So, the more stat-minded among you may have noted the release, this past Tuesday, of Statistics Canada’s 2012 Survey of Financial Security (SFS). Though the main talking points were largely about mortgage debt, it also contained some interesting statistics on student debt.
Now, remember that these are figures on outstanding student debt. Some of it will be in repayment (i.e. held by graduates now in the labour force), and some of it will not (i.e. held by current students). The way to think of these debt figures is as a collective portrait of people who borrowed in the decade or so prior to the snapshot, and who had not yet fully repaid their debt (because those who had successfully completed repayment would be out of the sample). So the 2012 figure for student debt is actually a collective picture of the outstanding debt of everyone who borrowed in the period 2002-2012, and who had not yet repaid, the 2005 figure covers the period 1995-2005 or so, etc., etc.
Anyways, the headline that the usual suspects would like you to focus on is the one about aggregate debt outstanding: $28 billion, up by $5.5 billion (23%) in real dollars since the last time the study was conducted, in 2005. Why is that a big deal? Because! $28 Billion! Big Number! But a slightly more intelligent look at the data shows a different story.
Figure 1 shows that the average outstanding student loan was about $15,000. That’s up about 6% from 2005, and 13% from 1999 (again, all figures are inflation-adjusted). Why is this figure so much smaller than the one for total debt? Simple: more people have outstanding student debt than in 2005, so it’s divided among a larger population. That might be because people are taking longer to repay their loans – more likely, though, it’s a reflection of the fact that student numbers as a whole rose substantially over the 00s.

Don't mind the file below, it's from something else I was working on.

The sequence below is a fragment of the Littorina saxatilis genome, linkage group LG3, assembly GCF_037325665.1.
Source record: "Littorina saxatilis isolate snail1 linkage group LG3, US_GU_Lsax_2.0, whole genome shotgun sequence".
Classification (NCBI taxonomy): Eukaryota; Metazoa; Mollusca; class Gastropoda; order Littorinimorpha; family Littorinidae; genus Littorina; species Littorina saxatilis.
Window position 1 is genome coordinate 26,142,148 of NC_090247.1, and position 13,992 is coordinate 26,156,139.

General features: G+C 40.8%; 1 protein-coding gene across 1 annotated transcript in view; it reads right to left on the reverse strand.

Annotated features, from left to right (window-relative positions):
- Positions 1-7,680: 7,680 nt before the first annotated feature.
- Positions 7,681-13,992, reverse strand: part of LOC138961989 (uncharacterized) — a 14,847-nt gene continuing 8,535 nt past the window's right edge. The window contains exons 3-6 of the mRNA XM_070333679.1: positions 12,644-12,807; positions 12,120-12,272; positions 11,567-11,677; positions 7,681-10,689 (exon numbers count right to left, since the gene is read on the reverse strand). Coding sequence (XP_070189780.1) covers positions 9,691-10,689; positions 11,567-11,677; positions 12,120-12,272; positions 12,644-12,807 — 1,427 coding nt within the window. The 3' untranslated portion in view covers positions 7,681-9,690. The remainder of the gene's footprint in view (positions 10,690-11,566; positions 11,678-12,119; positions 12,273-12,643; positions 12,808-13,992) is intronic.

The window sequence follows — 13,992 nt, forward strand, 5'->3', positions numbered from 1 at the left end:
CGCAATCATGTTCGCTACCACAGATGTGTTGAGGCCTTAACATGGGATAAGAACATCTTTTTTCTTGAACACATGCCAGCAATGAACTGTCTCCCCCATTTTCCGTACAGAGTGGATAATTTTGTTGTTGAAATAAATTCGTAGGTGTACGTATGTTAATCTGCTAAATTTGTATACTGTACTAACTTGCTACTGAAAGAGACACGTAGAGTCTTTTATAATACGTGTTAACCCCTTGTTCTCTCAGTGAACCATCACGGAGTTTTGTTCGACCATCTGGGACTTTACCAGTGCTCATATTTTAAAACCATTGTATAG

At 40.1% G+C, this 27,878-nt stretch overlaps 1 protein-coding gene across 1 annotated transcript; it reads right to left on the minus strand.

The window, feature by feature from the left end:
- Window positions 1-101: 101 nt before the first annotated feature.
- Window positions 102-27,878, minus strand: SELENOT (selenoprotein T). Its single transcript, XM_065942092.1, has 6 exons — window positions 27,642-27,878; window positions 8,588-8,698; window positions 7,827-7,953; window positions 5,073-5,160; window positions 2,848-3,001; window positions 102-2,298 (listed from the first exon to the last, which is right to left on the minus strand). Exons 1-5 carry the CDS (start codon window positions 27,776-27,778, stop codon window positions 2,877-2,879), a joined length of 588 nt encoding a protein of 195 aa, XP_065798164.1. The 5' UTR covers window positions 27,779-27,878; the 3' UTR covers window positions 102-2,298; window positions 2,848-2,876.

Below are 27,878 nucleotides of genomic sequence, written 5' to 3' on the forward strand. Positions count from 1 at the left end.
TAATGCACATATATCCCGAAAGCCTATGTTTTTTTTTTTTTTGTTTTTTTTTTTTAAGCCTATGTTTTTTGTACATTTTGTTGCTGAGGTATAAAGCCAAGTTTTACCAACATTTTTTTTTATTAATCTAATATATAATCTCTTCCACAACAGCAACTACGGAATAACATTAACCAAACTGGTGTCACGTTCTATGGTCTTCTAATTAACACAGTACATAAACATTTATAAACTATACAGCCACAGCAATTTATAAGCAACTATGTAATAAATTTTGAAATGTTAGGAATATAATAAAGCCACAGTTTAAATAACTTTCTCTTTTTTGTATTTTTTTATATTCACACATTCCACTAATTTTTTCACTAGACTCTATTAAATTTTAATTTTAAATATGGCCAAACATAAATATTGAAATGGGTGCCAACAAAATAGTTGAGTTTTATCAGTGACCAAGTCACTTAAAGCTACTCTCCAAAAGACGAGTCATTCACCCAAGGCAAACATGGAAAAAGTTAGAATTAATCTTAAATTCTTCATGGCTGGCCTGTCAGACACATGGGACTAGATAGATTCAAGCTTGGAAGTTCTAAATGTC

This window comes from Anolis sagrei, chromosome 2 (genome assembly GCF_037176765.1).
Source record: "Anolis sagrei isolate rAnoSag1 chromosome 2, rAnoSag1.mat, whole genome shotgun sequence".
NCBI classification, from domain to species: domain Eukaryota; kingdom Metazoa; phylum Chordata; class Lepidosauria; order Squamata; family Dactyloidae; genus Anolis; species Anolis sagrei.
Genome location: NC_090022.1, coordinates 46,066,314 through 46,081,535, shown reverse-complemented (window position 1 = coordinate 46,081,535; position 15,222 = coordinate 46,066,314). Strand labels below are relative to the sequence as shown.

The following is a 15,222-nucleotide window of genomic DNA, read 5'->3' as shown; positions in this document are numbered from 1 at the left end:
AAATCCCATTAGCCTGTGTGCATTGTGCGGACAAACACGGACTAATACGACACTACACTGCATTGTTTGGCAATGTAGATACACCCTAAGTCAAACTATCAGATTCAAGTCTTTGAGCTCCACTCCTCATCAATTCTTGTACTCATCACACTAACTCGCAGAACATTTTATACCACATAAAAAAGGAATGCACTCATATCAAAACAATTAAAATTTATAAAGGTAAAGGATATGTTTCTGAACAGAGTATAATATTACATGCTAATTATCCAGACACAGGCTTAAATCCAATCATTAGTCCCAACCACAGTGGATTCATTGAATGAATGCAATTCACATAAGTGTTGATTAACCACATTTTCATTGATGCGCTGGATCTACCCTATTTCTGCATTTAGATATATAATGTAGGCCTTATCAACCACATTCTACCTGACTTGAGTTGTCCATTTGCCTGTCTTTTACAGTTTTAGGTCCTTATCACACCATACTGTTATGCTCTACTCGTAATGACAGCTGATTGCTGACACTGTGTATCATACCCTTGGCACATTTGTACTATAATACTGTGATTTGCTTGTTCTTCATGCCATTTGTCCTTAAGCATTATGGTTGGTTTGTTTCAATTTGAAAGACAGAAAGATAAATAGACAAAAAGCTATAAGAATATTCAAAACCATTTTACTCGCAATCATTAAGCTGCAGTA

Figure 1 – Average Student Debt Among Holders of Outstanding Student Loans, in $2012
Intriguingly, the data for median student debt (that is, the mid-point value, rather than the mean) tells a slightly different story, in that it fell 2% between 2005 and 2012 (though it has still risen a bit since 1999).
Figure 2 – Median Student Debt Among Holders of Outstanding Student Loans, in $2012
How should we interpret this? This isn’t the easiest data to unpack. It probably means, as I pointed out back here, that student debt hasn’t been increasing. But it also might mean that debt repayment rates have been increasing along with indebtedness, or (less likely) that a greater fraction of student loans are held by individuals who graduated from shorter programs.
Whatever the truth, what we do know for sure is that young people aren’t drowning in student loan debt. Among family units headed by people under-35, only a quarter hold a student loan, and the loan debt constitutes just 5.3% of their total debt, down from 6.7% in 2005. Whatever the effects of student borrowing is, it would appear that deterring graduates from taking on ever-larger mortgages isn’t one of them.